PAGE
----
|Photo by Ciro Albano (Internet Bird Collection)|
hook-billed hermit (en); balança-rabo-canela (pt); ermite de Dohrn (fr); ermitaño de Espírito Santo (es); bronzeschwanz-schattenkolibri (de)
This species is endemic to south-eastern Brazil. In was originally found along the coast from southern Bahia to northern Rio de Janeiro, but it is now only found in a few scattered sites within this former range, namely Porto Seguro, Monte Pascoal National Park, Serra de Itamaruja and Linhares Forest Reserve.
These birds are 12-14 cm long.
The hook-billed hermit is only found in lowland primary rainforests, especially inside closed-canopy forests and in damp areas along streams. They occur from sea level up to an altitude of 500 m.
They feed mainly on the nectar of various flowers, but also hunt small arthropods.
Hook-billed hermits breed in September-February. The males are polygynous, having no further part in the breeding process after mating with the females. The female builds the nest, an elongated cup made of fine roots and plant fibres, often adorned with lichens and suspended from the leaves of a palm tree or Heliconia. There she lays 2 white eggs, which she incubates alone for 14-16 days. The chicks are fed by the female and fledge 20-30 days after hatching.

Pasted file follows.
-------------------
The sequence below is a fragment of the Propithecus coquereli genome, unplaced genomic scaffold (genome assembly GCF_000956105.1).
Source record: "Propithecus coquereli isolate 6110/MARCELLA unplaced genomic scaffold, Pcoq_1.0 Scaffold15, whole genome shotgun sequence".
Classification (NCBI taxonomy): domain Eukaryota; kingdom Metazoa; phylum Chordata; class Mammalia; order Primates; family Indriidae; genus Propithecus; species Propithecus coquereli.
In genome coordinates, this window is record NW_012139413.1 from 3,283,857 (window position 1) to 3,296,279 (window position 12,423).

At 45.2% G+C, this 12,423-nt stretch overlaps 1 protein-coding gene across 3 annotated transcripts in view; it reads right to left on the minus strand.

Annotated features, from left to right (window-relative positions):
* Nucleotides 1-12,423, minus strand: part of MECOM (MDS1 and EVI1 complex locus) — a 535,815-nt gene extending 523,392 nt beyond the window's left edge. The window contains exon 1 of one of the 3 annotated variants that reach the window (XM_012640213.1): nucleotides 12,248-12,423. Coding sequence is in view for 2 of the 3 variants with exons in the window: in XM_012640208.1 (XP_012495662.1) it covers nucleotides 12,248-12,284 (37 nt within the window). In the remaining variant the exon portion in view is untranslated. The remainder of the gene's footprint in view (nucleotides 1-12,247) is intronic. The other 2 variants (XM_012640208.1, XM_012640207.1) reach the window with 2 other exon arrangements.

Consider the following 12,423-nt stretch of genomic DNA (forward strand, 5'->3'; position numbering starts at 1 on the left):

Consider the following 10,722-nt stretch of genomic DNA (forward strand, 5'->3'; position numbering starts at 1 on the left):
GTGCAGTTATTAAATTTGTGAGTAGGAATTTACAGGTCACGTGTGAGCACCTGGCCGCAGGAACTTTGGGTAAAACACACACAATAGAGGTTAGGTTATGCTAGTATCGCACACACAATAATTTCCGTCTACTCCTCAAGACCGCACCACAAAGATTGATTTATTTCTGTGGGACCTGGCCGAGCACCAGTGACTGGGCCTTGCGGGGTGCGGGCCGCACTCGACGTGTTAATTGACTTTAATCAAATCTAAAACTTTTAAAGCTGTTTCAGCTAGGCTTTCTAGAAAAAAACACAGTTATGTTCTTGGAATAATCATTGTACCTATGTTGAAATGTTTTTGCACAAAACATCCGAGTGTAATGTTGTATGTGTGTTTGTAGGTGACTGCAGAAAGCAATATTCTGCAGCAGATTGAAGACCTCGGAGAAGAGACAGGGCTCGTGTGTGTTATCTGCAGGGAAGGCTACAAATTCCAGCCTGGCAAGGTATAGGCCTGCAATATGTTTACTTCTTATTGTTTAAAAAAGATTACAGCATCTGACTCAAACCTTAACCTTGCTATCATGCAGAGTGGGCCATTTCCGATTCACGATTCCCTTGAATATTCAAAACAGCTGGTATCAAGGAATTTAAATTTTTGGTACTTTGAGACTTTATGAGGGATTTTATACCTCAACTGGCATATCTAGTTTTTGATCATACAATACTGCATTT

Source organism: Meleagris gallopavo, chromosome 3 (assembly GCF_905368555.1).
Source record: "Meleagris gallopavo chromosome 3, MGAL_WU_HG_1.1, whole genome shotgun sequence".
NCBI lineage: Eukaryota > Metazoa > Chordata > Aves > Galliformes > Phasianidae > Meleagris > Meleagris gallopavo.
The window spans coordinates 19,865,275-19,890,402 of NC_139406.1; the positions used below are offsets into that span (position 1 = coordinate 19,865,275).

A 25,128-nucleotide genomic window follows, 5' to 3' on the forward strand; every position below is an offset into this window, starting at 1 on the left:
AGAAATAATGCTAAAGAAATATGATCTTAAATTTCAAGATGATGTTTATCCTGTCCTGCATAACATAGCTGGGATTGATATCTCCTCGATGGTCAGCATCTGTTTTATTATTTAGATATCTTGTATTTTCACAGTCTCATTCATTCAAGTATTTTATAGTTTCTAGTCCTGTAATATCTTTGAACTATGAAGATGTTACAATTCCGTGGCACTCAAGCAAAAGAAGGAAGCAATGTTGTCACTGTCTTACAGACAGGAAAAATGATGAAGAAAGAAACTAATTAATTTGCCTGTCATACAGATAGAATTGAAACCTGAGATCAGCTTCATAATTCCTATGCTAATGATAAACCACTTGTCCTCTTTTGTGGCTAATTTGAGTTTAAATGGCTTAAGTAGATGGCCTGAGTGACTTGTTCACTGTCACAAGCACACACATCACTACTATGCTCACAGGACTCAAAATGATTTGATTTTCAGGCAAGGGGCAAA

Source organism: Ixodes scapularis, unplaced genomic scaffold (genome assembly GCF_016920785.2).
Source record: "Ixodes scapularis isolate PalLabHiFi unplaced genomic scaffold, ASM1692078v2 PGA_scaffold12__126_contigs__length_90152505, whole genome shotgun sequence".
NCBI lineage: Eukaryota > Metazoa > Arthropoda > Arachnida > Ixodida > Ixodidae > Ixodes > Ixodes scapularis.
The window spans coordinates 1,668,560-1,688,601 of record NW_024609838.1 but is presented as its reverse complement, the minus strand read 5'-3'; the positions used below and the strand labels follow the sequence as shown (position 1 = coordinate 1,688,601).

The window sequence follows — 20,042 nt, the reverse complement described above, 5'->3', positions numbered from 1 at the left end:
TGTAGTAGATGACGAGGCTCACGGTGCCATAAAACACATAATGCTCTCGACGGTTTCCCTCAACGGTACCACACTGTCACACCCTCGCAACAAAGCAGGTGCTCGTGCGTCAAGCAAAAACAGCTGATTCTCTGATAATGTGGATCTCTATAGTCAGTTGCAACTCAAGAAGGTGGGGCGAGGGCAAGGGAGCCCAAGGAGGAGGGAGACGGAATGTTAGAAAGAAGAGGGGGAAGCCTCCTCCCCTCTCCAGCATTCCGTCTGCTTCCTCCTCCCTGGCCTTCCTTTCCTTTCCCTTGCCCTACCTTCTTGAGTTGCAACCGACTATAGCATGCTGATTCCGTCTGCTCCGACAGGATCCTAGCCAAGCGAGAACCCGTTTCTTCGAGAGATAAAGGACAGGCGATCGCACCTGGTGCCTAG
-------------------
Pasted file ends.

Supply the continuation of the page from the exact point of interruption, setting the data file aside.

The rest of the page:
IUCN status - EN (Endangered)
This species has a small and fragmented breeding range, and the global population is estimated at just 250-1000 individuals. The population is suspected to be declining at a moderate rate, mainly due to habitat destruction and fragmentation caused by massive deforestation taking place within their range. Fires, the construction of roads are further threats. The existing nature reserves seem to provide inadequate protection as they are under threat from settler, fires spreading from surrounding farmland and expansion of roads, and
protect few watercourses that form key habitat for this species.